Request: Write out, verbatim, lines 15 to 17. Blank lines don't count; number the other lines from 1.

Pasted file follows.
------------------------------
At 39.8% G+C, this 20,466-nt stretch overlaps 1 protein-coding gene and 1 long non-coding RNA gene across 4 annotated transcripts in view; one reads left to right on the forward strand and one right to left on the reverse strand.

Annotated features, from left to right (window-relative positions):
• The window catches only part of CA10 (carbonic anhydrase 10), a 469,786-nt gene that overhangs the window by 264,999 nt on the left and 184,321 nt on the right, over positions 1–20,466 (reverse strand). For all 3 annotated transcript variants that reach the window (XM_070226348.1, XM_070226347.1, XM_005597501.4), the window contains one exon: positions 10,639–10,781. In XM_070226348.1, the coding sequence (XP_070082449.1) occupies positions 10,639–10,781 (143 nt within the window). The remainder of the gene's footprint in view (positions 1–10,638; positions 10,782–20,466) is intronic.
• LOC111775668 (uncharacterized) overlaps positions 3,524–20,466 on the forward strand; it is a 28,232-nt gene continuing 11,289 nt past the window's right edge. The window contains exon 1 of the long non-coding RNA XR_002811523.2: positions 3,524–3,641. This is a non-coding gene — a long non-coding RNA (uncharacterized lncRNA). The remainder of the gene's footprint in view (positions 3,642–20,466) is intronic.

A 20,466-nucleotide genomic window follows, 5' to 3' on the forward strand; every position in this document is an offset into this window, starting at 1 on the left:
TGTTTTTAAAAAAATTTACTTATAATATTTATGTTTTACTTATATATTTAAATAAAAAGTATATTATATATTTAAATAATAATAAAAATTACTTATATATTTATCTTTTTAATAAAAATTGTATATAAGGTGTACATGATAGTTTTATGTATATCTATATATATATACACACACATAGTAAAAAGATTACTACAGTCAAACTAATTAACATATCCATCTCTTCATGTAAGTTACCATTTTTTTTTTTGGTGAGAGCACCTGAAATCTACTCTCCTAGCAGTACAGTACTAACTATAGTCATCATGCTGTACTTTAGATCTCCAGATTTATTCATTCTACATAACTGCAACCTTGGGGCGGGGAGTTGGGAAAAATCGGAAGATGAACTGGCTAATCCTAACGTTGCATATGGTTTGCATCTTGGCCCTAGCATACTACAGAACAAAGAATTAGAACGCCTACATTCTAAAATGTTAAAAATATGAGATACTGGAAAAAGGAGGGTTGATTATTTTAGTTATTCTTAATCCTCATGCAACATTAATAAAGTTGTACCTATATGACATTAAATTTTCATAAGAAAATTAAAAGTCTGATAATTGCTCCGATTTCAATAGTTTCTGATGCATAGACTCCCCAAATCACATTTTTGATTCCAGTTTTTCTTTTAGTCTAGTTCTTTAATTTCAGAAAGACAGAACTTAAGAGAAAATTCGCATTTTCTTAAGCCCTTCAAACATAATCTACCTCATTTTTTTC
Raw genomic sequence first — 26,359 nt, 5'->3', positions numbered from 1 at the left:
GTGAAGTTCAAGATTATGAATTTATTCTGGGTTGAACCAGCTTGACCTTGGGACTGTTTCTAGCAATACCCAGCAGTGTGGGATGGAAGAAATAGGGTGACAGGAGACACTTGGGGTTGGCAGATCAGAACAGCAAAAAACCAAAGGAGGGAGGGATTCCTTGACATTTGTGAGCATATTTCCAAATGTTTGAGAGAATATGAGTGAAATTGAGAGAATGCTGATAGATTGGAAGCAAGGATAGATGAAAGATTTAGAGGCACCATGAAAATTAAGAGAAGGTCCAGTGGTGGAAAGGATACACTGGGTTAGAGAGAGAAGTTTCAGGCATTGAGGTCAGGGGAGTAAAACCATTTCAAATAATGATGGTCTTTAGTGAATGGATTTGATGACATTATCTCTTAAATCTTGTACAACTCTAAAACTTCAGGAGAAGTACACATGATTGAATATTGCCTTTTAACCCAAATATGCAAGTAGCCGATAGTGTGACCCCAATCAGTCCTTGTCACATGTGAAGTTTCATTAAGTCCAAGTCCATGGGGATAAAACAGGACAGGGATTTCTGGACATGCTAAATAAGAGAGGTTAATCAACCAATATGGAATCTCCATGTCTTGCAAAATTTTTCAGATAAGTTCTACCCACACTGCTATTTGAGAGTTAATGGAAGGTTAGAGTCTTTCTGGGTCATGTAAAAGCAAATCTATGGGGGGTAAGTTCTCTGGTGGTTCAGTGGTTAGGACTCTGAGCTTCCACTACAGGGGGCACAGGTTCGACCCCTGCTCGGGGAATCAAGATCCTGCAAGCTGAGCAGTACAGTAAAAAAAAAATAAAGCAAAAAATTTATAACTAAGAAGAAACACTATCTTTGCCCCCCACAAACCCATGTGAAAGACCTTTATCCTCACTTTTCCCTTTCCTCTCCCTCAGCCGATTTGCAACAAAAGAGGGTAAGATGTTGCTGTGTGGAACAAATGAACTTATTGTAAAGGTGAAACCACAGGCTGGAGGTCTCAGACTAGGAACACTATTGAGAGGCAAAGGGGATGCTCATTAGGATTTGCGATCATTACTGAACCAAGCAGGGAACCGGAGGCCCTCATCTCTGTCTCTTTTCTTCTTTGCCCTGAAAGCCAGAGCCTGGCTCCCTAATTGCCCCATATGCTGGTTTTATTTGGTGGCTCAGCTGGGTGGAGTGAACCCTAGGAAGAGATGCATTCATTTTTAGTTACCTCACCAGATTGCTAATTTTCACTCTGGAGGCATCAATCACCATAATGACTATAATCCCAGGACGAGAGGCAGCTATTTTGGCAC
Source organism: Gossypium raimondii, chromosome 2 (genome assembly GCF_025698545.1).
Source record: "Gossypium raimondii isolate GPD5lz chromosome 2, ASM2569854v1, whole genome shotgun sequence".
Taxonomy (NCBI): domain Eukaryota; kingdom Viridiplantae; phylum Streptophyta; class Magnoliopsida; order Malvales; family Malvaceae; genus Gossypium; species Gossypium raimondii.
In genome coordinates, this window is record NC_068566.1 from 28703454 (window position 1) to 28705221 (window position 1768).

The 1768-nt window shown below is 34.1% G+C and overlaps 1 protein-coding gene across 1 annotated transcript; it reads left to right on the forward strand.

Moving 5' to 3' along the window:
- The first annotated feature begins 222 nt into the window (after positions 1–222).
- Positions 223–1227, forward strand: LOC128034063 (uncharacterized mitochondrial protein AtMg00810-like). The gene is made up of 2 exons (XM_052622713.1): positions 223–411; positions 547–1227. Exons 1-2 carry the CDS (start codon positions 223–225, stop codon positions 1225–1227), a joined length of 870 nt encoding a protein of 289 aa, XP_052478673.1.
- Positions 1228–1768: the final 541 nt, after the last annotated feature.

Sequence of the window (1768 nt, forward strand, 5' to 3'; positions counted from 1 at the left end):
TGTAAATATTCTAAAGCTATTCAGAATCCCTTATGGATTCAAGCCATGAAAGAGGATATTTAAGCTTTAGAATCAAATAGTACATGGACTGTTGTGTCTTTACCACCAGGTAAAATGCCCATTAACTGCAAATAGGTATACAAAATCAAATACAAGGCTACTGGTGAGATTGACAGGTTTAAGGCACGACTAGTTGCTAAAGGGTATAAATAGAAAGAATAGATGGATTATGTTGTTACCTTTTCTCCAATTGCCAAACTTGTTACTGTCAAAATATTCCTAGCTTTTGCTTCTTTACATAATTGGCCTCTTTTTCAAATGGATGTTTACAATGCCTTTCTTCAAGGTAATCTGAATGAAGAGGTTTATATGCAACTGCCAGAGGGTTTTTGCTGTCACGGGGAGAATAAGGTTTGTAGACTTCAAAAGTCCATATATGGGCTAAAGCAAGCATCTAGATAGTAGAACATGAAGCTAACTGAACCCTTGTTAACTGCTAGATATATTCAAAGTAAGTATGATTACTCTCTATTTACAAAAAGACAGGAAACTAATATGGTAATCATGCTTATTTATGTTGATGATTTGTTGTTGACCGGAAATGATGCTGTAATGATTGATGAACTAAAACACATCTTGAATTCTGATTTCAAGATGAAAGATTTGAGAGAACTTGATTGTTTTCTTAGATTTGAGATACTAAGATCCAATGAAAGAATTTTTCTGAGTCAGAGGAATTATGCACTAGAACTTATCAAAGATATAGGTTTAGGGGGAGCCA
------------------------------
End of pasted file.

- The first annotated feature begins 222 nt into the window (after positions 1–222).
- Positions 223–1227, forward strand: LOC128034063 (uncharacterized mitochondrial protein AtMg00810-like). The gene is made up of 2 exons (XM_052622713.1): positions 223–411; positions 547–1227. Exons 1-2 carry the CDS (start codon positions 223–225, stop codon positions 1225–1227), a joined length of 870 nt encoding a protein of 289 aa, XP_052478673.1.
- Positions 1228–1768: the final 541 nt, after the last annotated feature.